Publication Date

8-1-2002

Degree Program

Department of Psychology

Degree Type

Education Specialist

Abstract

Two schools of thought diverge into an ongoing debate as regards to the social intelligence of gifted youth. One view holds that the gifted are often maladjusted (Chronbach, 1960; Hollingworth, 1942). The contrary view is that they are more likely to be well adjusted, with overall above average social and emotional intelligence (Allen, 2000; Chesser, 2001; Kihlstrom & Cantor, 2000; Neihart, 1999). The current research is consistent with views supporting enhanced overall social and emotional intelligence of gifted youth. Some researchers have argued that emotional intelligence and social skills competence are subsets of social intelligence (Chesser, 2000; Greenspan, 1979; Kihlstrom & Cantor, 2000; Morgan, 1996; Salovey & Mayer, 1990,1993). In order to sample the domains of social intelligence in gifted adolescents, a measure of emotional intelligence (Bar-On Emotional Quotient - Inventory: Youth Version) was combined with a measure of social skills competence (Social Skills Rating Scale- Secondary Student and Parent Forms). Participants were students (n = 100) in a very selective summer program for gifted adolescents, and parent respondents (n = 76). This research addresses the following four hypotheses as regards to the relationship between social skills competence and emotional intelligence in gifted adolescents. It was hypothesized that gifted adolescents were expected to score in the above average range on emotional intelligence. Gifted adolescents scored significantly higher than norm samples on the scales of Adaptability, Stress Management and the Total EQ composite. It was also hypothesized that gifted students have above average social skills ratings. Gifted students scored significantly higher than average on all scales of the Social Skills Rating System (SSRS) Secondary Student form. Third, it was hypothesized that the constructs of emotional intelligence and social skills competence are related as regards to the self ratings of gifted adolescents. The SSRS Total Scale and all scales of Bar-On EQ-i: YV were significantly correlated. Fourth, parental ratings were consistent with the hypothesis that they would rate their adolescents as having overall average social skills. The means for overall social skills on the Total Scale and Cooperation subscale were in the average range. The Assertion subscale was found to be below average. Parent ratings were significantly above average in the areas of Responsibility and Self-Control, which may be strengths for gifted youth. A significant positive relationship was found between the composites for social skills competence and emotional intelligence. Some differences were noted between the sub-scales of these constructs, suggesting that gifted individuals may tend to have a specific profile of strengths and weaknesses in these domains. This relationship is also consistent with hierarchical theories of social intelligence maintaining that social skills and emotional skills are separate areas of related abilities. These findings suggest that social intelligence domains are important in drawing a complete profile of differential abilities in gifted students. In talent identification, it may be useful to combine measures of social skills competence and emotional intelligence with cognitive evaluations to provide a wider range of information as regards to the abilities of the gifted.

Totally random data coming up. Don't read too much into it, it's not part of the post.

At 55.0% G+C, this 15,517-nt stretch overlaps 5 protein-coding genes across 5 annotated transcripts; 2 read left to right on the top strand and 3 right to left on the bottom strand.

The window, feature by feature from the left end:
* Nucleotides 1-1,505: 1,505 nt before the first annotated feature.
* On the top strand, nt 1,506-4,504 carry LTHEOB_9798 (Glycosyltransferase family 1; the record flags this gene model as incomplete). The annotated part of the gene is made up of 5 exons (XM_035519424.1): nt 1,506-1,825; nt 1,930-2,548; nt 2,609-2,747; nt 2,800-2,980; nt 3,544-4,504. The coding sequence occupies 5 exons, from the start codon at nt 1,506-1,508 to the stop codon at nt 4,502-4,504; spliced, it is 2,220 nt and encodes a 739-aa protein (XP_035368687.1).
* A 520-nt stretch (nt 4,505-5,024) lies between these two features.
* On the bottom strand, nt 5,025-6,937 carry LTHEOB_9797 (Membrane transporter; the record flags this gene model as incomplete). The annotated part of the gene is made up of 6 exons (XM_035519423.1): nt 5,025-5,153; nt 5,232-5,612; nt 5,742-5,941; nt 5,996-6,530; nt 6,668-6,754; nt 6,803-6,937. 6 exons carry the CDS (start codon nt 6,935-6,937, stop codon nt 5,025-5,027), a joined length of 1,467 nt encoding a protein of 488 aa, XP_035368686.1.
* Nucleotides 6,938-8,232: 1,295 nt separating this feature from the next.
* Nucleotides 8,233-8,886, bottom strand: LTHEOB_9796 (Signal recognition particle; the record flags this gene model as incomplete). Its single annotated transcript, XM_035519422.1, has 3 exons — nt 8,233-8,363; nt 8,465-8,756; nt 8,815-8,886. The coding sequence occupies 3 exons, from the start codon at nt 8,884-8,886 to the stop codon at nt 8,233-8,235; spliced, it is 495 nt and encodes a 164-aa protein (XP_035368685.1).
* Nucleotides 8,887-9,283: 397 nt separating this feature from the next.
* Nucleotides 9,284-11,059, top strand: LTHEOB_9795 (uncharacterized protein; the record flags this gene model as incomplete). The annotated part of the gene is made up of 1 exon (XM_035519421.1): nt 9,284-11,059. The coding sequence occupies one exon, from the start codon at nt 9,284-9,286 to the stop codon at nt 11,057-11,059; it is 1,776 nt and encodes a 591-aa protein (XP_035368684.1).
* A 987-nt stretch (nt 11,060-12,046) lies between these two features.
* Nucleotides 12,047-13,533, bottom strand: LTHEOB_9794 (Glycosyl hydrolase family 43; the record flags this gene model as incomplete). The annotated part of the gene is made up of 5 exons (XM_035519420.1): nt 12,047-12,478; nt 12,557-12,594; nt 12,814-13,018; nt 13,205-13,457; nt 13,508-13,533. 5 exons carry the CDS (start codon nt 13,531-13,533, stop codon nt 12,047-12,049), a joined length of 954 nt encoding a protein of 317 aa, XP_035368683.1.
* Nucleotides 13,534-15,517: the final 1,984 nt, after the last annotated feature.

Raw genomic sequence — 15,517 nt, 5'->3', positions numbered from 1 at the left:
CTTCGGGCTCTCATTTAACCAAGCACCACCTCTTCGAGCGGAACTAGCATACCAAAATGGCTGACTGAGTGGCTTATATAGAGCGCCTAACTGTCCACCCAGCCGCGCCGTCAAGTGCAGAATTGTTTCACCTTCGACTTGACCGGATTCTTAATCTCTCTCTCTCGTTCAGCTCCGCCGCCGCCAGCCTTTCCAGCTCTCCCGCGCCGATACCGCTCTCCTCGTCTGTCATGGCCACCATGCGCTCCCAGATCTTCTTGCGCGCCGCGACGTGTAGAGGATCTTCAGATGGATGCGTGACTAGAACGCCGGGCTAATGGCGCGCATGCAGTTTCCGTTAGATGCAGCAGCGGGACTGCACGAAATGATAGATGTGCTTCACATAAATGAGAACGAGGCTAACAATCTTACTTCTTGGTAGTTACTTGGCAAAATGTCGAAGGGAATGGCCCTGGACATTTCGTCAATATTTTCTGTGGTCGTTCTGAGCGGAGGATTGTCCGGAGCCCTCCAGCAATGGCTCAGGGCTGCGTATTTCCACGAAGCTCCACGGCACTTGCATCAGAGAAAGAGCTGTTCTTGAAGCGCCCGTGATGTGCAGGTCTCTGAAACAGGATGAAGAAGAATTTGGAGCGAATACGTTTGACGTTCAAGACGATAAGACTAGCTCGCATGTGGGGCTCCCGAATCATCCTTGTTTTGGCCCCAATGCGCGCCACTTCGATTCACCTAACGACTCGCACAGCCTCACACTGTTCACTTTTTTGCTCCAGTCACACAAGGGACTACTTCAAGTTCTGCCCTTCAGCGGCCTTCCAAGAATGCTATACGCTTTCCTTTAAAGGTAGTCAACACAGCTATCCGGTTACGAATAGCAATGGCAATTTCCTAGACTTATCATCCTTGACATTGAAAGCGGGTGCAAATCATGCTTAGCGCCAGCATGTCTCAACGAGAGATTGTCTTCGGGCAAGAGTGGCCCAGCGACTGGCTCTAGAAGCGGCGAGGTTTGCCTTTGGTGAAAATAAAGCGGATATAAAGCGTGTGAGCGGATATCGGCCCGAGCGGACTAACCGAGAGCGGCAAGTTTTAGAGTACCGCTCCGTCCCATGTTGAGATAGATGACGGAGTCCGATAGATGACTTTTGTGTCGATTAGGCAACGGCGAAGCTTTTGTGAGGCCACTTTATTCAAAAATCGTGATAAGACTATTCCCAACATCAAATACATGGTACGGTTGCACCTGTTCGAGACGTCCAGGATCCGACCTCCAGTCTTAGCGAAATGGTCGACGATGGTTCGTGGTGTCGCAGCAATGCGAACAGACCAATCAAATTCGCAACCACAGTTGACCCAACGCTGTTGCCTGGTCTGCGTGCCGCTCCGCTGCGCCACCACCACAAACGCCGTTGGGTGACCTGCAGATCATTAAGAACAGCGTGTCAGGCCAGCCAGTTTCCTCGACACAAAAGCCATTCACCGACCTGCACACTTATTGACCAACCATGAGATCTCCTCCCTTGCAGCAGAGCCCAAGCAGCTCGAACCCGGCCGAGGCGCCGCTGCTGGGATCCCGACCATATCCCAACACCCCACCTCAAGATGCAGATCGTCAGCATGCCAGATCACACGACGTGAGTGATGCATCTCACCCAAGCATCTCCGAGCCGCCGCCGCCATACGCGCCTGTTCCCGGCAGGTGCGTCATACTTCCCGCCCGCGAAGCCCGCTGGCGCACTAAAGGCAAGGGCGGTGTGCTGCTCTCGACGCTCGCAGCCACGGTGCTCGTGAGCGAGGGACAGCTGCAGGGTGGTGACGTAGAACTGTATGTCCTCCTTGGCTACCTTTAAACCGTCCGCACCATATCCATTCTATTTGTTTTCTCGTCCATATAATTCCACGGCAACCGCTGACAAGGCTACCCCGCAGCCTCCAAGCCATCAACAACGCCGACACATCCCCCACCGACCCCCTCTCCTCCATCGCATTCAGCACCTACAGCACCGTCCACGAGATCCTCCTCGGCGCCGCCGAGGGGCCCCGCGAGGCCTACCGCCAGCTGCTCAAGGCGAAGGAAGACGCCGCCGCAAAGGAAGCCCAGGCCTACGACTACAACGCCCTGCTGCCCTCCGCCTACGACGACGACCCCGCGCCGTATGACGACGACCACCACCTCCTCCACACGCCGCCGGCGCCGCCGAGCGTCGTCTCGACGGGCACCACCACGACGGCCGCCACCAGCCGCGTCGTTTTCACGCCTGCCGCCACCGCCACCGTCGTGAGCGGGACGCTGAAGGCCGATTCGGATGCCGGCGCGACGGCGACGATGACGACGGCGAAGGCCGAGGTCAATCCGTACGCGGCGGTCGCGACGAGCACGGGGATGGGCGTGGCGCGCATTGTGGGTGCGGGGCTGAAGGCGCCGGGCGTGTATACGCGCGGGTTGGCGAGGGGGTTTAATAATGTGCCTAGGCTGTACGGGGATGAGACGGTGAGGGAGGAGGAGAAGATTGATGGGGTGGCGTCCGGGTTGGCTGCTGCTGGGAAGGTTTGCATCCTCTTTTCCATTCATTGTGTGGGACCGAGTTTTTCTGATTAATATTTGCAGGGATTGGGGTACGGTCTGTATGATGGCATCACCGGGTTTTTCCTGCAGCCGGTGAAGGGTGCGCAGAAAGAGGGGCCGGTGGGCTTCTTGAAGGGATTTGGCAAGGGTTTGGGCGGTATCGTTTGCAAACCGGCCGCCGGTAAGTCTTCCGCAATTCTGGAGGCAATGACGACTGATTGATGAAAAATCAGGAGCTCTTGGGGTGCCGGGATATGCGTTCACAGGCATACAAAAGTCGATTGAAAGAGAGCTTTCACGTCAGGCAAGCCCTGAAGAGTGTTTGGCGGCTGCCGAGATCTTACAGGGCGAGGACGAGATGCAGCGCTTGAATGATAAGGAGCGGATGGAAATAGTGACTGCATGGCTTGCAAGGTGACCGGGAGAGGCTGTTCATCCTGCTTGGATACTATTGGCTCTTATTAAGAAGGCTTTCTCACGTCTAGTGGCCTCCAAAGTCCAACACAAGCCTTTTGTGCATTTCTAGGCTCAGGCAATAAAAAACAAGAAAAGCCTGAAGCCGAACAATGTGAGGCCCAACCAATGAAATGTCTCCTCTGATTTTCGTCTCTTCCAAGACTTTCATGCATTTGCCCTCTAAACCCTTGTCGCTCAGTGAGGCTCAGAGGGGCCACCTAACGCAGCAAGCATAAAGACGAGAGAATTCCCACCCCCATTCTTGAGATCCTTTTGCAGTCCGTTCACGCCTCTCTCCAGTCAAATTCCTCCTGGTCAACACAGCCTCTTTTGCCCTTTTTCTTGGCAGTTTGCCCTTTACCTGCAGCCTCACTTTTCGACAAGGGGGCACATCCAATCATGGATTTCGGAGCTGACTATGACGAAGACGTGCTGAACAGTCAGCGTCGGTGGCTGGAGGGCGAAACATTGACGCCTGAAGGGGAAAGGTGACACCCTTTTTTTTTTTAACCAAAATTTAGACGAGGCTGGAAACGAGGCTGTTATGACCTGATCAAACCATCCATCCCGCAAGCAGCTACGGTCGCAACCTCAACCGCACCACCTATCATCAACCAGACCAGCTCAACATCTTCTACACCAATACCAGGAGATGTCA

Disciplines

Education | Psychology